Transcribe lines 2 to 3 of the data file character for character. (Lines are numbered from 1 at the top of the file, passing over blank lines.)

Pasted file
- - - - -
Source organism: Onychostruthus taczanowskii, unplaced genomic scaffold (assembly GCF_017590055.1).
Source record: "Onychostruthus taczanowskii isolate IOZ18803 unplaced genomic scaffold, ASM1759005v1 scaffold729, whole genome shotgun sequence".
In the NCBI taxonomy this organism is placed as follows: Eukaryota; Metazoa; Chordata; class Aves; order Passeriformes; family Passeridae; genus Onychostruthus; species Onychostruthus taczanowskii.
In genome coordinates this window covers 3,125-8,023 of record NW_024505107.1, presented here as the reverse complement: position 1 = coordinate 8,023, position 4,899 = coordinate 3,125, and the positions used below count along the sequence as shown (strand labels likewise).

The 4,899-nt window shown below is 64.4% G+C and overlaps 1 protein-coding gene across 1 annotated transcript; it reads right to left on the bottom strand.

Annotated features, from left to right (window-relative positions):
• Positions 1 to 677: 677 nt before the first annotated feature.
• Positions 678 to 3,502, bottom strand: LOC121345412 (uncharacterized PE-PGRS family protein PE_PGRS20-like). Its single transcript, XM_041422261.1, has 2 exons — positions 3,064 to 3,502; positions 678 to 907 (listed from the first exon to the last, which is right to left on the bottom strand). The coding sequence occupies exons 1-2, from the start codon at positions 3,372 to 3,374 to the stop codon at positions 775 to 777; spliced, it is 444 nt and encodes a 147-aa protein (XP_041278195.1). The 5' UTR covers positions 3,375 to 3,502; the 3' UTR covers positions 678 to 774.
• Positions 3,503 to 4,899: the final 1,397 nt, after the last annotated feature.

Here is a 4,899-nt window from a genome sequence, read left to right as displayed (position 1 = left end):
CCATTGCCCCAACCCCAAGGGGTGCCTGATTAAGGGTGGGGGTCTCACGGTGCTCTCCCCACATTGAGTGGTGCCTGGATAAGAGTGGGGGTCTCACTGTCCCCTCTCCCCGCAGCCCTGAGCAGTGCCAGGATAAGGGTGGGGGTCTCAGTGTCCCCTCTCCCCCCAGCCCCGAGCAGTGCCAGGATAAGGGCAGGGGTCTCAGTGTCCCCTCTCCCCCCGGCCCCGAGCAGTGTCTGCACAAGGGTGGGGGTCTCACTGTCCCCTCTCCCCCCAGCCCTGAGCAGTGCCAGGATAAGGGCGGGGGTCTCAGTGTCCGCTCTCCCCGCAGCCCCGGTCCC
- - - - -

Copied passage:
Source record: "Onychostruthus taczanowskii isolate IOZ18803 unplaced genomic scaffold, ASM1759005v1 scaffold729, whole genome shotgun sequence".
In the NCBI taxonomy this organism is placed as follows: Eukaryota; Metazoa; Chordata; class Aves; order Passeriformes; family Passeridae; genus Onychostruthus; species Onychostruthus taczanowskii.